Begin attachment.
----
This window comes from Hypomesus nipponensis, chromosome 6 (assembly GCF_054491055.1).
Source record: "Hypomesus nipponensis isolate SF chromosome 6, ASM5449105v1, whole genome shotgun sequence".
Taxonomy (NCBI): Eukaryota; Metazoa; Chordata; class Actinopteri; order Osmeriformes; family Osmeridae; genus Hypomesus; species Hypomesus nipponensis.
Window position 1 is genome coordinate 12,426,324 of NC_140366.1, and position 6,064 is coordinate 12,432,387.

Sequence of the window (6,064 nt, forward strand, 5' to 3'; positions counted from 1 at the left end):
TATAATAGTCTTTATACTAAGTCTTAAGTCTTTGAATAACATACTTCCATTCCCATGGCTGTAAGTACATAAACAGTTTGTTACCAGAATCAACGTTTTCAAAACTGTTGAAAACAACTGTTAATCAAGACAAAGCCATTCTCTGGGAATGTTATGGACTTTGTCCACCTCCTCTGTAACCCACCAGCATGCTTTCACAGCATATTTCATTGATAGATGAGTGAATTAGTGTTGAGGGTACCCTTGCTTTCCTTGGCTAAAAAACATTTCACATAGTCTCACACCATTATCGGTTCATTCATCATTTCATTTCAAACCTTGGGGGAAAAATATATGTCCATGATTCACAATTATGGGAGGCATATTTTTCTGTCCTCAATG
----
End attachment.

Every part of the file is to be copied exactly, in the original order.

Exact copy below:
This window comes from Hypomesus nipponensis, chromosome 6 (assembly GCF_054491055.1).
Source record: "Hypomesus nipponensis isolate SF chromosome 6, ASM5449105v1, whole genome shotgun sequence".
Taxonomy (NCBI): Eukaryota; Metazoa; Chordata; class Actinopteri; order Osmeriformes; family Osmeridae; genus Hypomesus; species Hypomesus nipponensis.
Window position 1 is genome coordinate 12,426,324 of NC_140366.1, and position 6,064 is coordinate 12,432,387.

Sequence of the window (6,064 nt, forward strand, 5' to 3'; positions counted from 1 at the left end):
TATAATAGTCTTTATACTAAGTCTTAAGTCTTTGAATAACATACTTCCATTCCCATGGCTGTAAGTACATAAACAGTTTGTTACCAGAATCAACGTTTTCAAAACTGTTGAAAACAACTGTTAATCAAGACAAAGCCATTCTCTGGGAATGTTATGGACTTTGTCCACCTCCTCTGTAACCCACCAGCATGCTTTCACAGCATATTTCATTGATAGATGAGTGAATTAGTGTTGAGGGTACCCTTGCTTTCCTTGGCTAAAAAACATTTCACATAGTCTCACACCATTATCGGTTCATTCATCATTTCATTTCAAACCTTGGGGGAAAAATATATGTCCATGATTCACAATTATGGGAGGCATATTTTTCTGTCCTCAATG